Deng is owed $18MM in 2018/19 and $18.81MM in 2019/20. If the Lakers stretch him anytime before August 31, 2018, his salaries for those two seasons would be spread across five years at a rate of $7.362MM annually. If L.A. decides to roll its cap room over to 2019, the team could keep Deng for one more season, then waive him later and spread the final year of his deal across three seasons at a rate of $6.27MM per year.

There’s also a scenario in which the Lakers could extend and stretch Deng, potentially further reducing his annual cap hits by stretching them across more seasons. Eric Pincus of Bleacher Report broke down that idea last month, though it’s not clear if the franchise is considering it.

Lakers Notes: Ball, Kuzma, Free Agency, Deng

The Lakers were hoping Lonzo Ball would be an instant star who would help lure LeBron James and other free agents next summer, but that hasn’t happened yet, writes Tim Bontemps of The Washington Post. That was especially obvious during last night’s game with the Sixers that featured a wealth of young talent on both teams. Ball made just one of nine shots from the field and didn’t play in the final 16 minutes.

“What we know he’s going to become requires a lot of work, and a lot of growth,” said Lakers coach Luke Walton. “He’ll get there, and there’s going to be some ups and downs on that path.”

Ball is only 20 and has enjoyed some success, becoming the youngest player in league history to post a triple-double. But he hasn’t been the finished product the Lakers thought they were getting, averaging 9.0 points, 6.6 rebounds and 6.9 assists in 15 games but shooting just 30.3% from the field. L.A. hopes to have enough cap room to offer two max contracts in July, but there’s no guarantee the current roster will be enough to attract elite talent.

There’s more out of Los Angeles:

  • Fellow rookie Kyle Kuzma appears to be more of an impact player than Ball, according to Josh Plantos of The Washington Post. The swingman out of Utah, who was taken with the 27th pick, is second on the team in scoring at 15.5 points per game and ranks third among all rookies in win shares, with Ball at 21st. He is also far ahead of Ball in Player Efficiency Rating and is versatile enough to play three positions.
  • Kuzma’s performance is one of several reasons for optimism in Los Angeles, writes Lang Greene of Basketball Insiders. The Lakers also have a projected $47MM in cap space for next summer, trade chips such as Julius Randle, Corey Brewer and others, a well-run front office under Magic Johnson, the continued development of Brandon Ingram and Bird rights on Brook Lopez.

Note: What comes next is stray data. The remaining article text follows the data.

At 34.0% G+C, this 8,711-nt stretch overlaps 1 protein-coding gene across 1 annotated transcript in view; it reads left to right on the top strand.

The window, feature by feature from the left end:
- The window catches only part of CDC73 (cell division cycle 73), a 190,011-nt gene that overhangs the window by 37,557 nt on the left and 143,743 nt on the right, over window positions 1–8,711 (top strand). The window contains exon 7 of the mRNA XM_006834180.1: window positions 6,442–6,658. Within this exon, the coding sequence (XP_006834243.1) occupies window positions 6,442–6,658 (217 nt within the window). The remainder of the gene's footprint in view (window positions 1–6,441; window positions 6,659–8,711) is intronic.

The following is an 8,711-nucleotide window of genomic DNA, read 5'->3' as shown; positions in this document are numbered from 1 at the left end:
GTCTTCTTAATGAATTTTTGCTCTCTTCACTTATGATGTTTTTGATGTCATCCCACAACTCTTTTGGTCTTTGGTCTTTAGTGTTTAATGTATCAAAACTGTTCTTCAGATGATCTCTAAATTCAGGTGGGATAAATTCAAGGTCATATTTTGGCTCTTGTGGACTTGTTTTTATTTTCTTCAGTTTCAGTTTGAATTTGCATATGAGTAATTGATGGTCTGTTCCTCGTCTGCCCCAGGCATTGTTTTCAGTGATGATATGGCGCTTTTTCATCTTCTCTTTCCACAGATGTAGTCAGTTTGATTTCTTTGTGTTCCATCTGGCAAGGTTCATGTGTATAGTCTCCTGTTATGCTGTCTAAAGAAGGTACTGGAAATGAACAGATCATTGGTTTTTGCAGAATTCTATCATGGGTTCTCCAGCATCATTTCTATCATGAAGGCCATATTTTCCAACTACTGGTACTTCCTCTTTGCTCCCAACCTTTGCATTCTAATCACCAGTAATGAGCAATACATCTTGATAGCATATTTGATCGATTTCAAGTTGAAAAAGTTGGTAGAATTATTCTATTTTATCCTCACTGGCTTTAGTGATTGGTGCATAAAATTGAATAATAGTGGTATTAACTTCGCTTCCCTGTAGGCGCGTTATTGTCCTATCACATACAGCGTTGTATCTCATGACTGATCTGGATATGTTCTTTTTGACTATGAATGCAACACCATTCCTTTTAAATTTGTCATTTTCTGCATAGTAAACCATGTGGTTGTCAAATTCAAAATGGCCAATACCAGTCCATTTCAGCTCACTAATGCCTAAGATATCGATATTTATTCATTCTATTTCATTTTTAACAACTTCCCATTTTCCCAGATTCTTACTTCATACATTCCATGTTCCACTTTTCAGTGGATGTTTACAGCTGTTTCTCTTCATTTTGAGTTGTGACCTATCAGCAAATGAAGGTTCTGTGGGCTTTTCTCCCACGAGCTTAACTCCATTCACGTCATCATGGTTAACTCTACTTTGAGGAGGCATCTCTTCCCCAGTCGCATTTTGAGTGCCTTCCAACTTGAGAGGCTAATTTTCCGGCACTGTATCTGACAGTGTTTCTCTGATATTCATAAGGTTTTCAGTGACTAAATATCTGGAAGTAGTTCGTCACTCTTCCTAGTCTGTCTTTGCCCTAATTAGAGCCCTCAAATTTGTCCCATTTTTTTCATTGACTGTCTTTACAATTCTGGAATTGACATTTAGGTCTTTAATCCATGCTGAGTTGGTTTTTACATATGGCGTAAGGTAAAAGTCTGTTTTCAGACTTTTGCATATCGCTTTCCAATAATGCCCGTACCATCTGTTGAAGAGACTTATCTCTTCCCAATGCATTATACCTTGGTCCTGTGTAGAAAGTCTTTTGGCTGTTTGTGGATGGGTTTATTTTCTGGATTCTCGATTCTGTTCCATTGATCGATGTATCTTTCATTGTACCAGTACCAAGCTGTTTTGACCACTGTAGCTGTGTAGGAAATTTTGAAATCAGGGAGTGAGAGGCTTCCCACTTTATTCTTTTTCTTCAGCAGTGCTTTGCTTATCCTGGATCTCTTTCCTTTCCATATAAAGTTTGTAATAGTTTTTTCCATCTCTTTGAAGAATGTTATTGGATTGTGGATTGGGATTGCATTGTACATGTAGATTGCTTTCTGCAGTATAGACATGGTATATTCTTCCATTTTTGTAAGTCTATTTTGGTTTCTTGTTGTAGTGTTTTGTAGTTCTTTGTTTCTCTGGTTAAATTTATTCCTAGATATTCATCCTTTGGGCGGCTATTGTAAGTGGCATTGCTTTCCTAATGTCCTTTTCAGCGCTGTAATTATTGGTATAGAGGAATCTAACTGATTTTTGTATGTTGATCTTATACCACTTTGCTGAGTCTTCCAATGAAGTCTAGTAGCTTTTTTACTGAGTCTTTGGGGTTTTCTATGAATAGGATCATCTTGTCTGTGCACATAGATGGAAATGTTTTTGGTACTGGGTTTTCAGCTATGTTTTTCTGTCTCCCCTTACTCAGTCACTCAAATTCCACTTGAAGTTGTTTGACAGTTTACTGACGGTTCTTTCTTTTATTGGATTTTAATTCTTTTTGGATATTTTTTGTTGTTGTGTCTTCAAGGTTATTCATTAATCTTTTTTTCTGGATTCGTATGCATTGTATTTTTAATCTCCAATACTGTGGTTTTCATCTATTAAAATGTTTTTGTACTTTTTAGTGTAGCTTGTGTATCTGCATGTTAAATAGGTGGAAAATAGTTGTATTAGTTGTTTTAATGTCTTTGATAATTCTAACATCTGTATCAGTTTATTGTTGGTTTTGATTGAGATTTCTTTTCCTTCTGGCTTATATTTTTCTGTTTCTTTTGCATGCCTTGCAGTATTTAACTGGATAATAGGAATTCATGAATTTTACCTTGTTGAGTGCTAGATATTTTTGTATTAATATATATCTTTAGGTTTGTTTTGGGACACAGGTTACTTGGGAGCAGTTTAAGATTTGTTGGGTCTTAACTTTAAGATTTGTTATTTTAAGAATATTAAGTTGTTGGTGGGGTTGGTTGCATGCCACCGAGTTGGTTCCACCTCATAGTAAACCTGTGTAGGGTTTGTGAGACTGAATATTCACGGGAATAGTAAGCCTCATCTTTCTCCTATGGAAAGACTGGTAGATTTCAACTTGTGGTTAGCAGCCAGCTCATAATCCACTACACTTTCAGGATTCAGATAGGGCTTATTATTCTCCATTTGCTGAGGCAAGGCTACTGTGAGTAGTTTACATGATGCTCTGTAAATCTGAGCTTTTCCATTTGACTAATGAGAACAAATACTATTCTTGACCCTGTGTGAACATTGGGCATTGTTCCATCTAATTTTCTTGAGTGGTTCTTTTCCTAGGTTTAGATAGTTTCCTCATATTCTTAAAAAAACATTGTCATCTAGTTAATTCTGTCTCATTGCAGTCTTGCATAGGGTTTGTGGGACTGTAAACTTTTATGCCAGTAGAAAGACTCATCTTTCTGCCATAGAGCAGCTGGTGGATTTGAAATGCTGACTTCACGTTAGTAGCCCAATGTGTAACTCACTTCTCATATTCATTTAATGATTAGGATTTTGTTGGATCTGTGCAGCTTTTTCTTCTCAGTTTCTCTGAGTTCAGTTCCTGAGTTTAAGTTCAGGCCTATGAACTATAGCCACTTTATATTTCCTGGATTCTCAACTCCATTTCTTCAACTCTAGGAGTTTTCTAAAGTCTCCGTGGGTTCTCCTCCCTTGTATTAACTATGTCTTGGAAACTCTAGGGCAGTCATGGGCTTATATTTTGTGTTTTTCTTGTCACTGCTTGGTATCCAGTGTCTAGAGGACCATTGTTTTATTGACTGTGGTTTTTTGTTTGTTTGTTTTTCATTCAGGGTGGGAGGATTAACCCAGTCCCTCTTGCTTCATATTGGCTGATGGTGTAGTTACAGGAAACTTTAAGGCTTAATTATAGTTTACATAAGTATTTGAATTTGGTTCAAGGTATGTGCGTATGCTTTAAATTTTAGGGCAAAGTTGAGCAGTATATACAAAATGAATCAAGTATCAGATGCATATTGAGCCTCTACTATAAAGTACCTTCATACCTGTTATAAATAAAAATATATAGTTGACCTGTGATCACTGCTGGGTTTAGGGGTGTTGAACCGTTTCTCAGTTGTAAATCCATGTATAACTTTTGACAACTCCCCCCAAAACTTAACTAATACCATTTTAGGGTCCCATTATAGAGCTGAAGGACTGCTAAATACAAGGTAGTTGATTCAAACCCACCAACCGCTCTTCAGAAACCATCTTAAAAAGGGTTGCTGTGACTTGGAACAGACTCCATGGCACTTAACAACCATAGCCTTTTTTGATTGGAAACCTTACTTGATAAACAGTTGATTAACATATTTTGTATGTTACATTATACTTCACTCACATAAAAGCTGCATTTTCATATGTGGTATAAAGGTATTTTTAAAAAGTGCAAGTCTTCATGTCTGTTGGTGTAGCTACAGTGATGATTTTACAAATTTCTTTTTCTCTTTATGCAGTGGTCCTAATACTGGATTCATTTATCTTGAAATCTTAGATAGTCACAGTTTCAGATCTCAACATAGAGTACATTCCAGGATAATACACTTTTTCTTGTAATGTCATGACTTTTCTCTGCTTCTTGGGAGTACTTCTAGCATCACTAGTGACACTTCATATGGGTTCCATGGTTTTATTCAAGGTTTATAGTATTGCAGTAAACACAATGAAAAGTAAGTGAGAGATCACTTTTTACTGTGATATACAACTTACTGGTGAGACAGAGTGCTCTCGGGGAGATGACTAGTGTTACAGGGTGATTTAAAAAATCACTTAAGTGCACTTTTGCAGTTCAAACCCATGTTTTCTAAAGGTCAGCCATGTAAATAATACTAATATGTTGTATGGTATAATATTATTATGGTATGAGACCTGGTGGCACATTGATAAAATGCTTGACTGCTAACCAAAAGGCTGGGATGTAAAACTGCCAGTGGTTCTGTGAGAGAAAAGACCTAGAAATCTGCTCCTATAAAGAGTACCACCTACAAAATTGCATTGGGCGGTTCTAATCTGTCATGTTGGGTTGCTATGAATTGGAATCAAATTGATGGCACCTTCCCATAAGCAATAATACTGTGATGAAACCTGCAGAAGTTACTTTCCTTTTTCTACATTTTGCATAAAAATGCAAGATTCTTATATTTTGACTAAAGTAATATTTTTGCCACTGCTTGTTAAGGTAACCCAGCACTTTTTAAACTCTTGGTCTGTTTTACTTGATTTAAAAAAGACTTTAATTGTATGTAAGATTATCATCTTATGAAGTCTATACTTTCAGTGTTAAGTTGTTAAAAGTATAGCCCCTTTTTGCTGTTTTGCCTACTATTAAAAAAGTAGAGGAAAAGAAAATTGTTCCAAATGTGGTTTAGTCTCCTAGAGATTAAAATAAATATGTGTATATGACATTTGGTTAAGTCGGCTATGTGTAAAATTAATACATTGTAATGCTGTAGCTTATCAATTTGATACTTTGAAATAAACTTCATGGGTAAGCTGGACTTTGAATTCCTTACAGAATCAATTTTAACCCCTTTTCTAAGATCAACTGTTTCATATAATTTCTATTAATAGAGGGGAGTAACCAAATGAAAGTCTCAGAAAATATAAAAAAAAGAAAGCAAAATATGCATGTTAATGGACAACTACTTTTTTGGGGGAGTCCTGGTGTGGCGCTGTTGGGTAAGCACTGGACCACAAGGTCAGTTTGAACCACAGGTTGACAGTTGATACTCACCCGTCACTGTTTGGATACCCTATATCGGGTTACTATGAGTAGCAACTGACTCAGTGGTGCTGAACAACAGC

• Eric Pincus of Bleacher Report suggests an unorthodox strategy for opening more cap space next summer: an extension for Luol Deng. The proposal would add three years to Deng’s contract with a minimal amount of guaranteed money. The Lakers could then buy him out and stretch his remaining salary over 11 years rather than five, resulting in an annual payment of about $3.3MM. The plan, if Deng is willing to play along, would give L.A. $57.3MM in cap space for 2018/19, almost enough to offer two max contracts. The timing is tricky as Deng isn’t eligible for the extension until July 7, which is a week into free agency.

Pacific Notes: Deng, Beverley, Randolph

Luol Deng‘s four-year, $72MM contract that he signed in 2016 has become one of the NBA’s biggest albatross contracts. The Lakers signed the 32-year-old to essentially become a more expensive version of what Metta World Peace was to last year’s team.

Tania Ganguli of the Los Angeles Times writes that Deng, who spent parts of his first 10 seasons with the Bulls, no longer wants to play for the Lakers. He has played in just one game this season, recording 2 points and 1 assist in 13 minutes of action. As he awaits a resolution on his future, Deng told Ganguli he does not regret his contract.

“I just know that for me, I never really [took] the contract and said I just want to shut it down, I just don’t want to do anything,” Deng said. “I’m still working as hard as I can trying to figure it out and trying to be the best player I can be. It was never, let me go and relax and not do anything. That was never the case. So I don’t regret it at all.”